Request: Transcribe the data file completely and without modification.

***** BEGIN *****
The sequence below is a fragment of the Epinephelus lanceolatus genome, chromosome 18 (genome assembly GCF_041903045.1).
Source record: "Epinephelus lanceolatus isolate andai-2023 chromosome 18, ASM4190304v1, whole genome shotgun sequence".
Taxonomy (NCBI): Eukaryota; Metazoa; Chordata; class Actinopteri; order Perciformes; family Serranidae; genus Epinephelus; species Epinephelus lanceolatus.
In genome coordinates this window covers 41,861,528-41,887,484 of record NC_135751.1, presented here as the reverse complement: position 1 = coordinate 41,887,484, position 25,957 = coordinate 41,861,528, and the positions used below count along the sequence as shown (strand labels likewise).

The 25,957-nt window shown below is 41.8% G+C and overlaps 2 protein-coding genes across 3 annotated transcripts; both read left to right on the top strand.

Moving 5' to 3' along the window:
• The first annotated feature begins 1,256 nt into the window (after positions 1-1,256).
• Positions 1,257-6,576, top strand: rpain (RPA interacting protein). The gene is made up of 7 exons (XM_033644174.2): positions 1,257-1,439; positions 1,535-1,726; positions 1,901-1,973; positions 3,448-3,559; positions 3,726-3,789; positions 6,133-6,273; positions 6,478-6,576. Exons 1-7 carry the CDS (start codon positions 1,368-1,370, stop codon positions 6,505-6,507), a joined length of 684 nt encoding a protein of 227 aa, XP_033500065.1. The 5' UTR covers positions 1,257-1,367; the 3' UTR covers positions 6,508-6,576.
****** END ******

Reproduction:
The sequence below is a fragment of the Epinephelus lanceolatus genome, chromosome 18 (genome assembly GCF_041903045.1).
Source record: "Epinephelus lanceolatus isolate andai-2023 chromosome 18, ASM4190304v1, whole genome shotgun sequence".
Taxonomy (NCBI): Eukaryota; Metazoa; Chordata; class Actinopteri; order Perciformes; family Serranidae; genus Epinephelus; species Epinephelus lanceolatus.
In genome coordinates this window covers 41,861,528-41,887,484 of record NC_135751.1, presented here as the reverse complement: position 1 = coordinate 41,887,484, position 25,957 = coordinate 41,861,528, and the positions used below count along the sequence as shown (strand labels likewise).

The 25,957-nt window shown below is 41.8% G+C and overlaps 2 protein-coding genes across 3 annotated transcripts; both read left to right on the top strand.

Moving 5' to 3' along the window:
• The first annotated feature begins 1,256 nt into the window (after positions 1-1,256).
• Positions 1,257-6,576, top strand: rpain (RPA interacting protein). The gene is made up of 7 exons (XM_033644174.2): positions 1,257-1,439; positions 1,535-1,726; positions 1,901-1,973; positions 3,448-3,559; positions 3,726-3,789; positions 6,133-6,273; positions 6,478-6,576. Exons 1-7 carry the CDS (start codon positions 1,368-1,370, stop codon positions 6,505-6,507), a joined length of 684 nt encoding a protein of 227 aa, XP_033500065.1. The 5' UTR covers positions 1,257-1,367; the 3' UTR covers positions 6,508-6,576.